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Too fit to be true! Overfitting alert

It is very important to keep in mind that the accuracy of a predictor learned by machine learning can be quite different in the training data and in separate test data. This is the so called overfitting phenomenon, and a lot of machine learning research is focused on avoiding it one way or another. Intuitively, overfitting means trying to be too smart. When predicting the success of a new song by a known artist, you can look at the track record of the artist's earlier songs, and come up with a rule like “if the song is about love, and includes a catchy chorus, it will be top-20“. However, maybe there are two love songs with catchy choruses that didn't make the top-20, so you decide to continue the rule “...except if Sweden or yoga are mentioned“ to improve your rule. This could make your rule fit the past data perfectly, but it could in fact make it work worse on future test data.

Machine learning methods are especially prone to overfitting because they can try a huge number of different “rules“ until one that fits the training data perfectly is found. Especially methods that are very flexible and can adapt to almost any pattern in the data can overfit unless the amount of data is enormous. For example, compared to quite restricted linear models obtained by linear regression, neural networks can require massive amounts of data before they produce reliable prediction.

Learning to avoid overfitting and choose a model that is not too restricted, nor too flexible, is one of the most essential skills of a data scientist.

Learning without a teacher: unsupervised learning

Above we discussed supervised learning where the correct answers are available, and the taks of the machine learning algorithm is to find a model that predicts them based on the input data.

In unsupervised learning, the correct answers are not provided. This makes the situation quite different since we can't build the model by making it fit the correct answers on training data. It also makes the evaluation of performance more complicated since we can't check whether the learned model is doing well or not.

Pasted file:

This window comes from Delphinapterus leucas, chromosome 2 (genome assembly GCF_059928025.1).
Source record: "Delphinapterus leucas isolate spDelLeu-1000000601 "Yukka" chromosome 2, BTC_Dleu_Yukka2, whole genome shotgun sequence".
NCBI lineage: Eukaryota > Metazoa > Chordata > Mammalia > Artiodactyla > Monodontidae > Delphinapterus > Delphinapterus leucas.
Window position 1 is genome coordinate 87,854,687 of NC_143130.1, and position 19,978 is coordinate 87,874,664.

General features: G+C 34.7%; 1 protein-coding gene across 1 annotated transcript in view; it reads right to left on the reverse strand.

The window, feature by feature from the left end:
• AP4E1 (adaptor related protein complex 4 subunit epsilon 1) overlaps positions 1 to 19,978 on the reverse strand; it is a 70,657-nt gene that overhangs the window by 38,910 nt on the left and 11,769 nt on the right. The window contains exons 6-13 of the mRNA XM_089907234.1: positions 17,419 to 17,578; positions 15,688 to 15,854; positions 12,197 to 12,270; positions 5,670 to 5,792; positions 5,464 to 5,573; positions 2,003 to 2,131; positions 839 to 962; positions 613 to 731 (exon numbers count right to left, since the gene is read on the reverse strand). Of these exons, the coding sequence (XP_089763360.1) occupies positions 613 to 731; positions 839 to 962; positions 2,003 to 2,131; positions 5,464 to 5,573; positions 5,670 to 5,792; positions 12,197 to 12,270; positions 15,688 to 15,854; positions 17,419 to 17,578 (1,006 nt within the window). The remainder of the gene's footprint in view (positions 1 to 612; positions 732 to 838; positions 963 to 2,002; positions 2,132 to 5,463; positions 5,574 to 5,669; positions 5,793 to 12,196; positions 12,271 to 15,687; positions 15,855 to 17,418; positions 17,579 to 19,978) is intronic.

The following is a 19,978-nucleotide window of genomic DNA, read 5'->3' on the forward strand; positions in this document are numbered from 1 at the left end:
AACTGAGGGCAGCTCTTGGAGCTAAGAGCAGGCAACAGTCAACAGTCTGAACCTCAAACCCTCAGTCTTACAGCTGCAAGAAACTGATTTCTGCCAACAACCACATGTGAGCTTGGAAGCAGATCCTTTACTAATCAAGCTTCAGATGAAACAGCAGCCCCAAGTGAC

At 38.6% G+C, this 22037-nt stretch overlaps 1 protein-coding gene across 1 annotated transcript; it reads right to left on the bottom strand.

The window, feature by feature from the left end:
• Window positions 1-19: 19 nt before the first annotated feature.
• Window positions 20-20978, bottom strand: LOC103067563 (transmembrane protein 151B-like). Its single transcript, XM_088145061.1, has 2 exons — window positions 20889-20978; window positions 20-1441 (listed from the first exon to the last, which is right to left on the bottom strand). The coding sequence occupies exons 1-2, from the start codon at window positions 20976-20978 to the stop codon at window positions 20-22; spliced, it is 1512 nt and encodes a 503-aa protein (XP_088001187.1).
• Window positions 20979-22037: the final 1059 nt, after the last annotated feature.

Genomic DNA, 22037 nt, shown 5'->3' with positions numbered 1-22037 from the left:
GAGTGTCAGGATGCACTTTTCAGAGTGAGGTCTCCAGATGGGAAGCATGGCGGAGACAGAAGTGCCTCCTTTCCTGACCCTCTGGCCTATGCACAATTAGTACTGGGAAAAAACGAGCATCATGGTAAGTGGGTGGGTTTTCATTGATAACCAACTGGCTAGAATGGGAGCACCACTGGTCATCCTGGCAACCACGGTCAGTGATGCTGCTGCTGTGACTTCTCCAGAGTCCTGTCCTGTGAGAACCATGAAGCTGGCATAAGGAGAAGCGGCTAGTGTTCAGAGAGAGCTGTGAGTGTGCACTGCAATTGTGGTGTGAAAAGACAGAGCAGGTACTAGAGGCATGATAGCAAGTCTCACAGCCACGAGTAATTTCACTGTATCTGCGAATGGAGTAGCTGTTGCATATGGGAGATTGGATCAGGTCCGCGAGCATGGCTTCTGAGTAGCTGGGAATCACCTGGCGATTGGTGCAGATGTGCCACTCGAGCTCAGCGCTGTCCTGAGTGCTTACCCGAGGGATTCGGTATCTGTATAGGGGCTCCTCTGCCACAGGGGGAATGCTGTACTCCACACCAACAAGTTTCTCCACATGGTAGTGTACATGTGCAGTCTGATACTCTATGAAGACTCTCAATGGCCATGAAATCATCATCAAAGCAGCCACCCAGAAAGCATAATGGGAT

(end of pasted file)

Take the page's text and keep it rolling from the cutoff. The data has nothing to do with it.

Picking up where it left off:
Typical unsupervised learning methods attempt to learn some kind of “structure” underlying the data. This can mean, for example, visualization where similar items are placed near each other and dissimilar items further away from each other. It can also mean clustering where we use the data to identify groups or “clusters” of items that are similar to each other but dissimilar from data in other clusters.

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Example

As a concrete example, grocery store chains collect data about their customers' shopping behavior (that's why you have all those loyalty cards). To better understand their customers, the store can either visualize the data using a graph where each customer is represented by a dot and customers who tend to buy the same products are placed nearer each other than customers who buy different products. Or, the store could apply clustering to obtain a set of customer groups such as ‘low-budget health food enthusiasts’, ‘high-end fish lovers’, ‘soda and pizza 6 days a week’, and so on. Note that the machine learning method would only group the customers into clusters, but it wouldn't automatically generate the cluster labels (‘fish lovers’ and so on). This task would be left for the user.

Yet another example of unsupervised learning can be termed generative modeling. This has become a prominent approach since the last few years as a deep learning technique called /generative adversarial networks/ (GANs) has lead to great advances. Given some data, for example, photographs of people's faces, a generative model can generate more of the same: more real-looking but artificial images of people's faces.

We will return to GANs and the implications of being able to produce high-quality artificial image content a bit later in the course, but next we will take a closer look at supervised learning and discuss some specific methods in more detail.